|Senegal's Wade stages mass rally for re-election bid||
DAKAR (Reuters) - A rally in support of Senegalese President Abdoulaye Wade drew thousands to the capital Dakar on Saturday, hours after a smaller protest by opponents who say his bid for a third term in February's election is illegal.
Backers of the 85-year-old president's poll bid put the turnout in the hundreds of thousands for the pro-Wade rally, which comes a month to the day after violent anti-Wade protests rocked this poor but usually peaceful West African state.
Dozens of buses queued to drop off Senegalese from across the country at the event, with many carrying banners reading "Wade for 2012" and "Hope of the Nation".
Local frustrations have been stoked by power cuts, high living costs and stubbornly low employment rates, but Wade points to achievements in developing infrastructure such as roads and high budget spend on education.
"Our party showed today that it has a level of support unrivalled by any other party in Senegal," Wade told the crowd outside the headquarters of his ruling PDS.
Ndagua Sylla from the town of Thiaroye near Dakar was among several in the crowd who told Reuters their bus fare had been paid by local officials of Wade's party and that they had been promised a small handout to cover their expenses for the day.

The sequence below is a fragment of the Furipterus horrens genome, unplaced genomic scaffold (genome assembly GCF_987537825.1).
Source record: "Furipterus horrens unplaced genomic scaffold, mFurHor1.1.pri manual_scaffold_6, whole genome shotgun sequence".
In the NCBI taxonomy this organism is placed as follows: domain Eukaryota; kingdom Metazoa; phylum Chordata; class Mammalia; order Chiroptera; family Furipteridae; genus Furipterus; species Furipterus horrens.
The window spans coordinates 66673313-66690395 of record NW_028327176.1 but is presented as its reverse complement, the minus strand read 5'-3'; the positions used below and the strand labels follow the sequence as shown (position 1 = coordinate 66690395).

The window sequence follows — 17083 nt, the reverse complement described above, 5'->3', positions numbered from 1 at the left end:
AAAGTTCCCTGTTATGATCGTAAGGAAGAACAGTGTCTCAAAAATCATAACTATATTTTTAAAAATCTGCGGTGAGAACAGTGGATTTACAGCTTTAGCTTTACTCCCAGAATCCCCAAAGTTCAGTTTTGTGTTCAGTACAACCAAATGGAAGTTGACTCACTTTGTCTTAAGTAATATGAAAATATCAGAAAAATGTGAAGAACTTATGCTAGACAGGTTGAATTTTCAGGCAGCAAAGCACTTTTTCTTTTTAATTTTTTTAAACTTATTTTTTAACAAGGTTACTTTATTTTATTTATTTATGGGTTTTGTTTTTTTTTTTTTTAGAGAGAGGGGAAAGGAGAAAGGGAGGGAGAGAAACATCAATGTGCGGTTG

One of the few countries in the region to have regularly seen power change hands by the ballot box, Senegal has come to be a regional hub for United Nations, non-governmental agencies and some multinationals.
It priced a $500 million bond in May with a yield of 9.125 percent and its telecom operator Sonatel is a hot favorite of many emerging market investors.
The event was the first major rally by Wade's PDS party since June 23 riots against a proposed law that would have allowed him to claim victory in the February poll with 25 percent of the vote. Wade quickly backed down from the law.
While the anti-Wade protests have been nowhere near the scale of "Arab Spring" uprisings that ousted leaders in Tunisia and Egypt, they have since galvanised a movement whose rallying call is now that Wade should not even stand for the poll.
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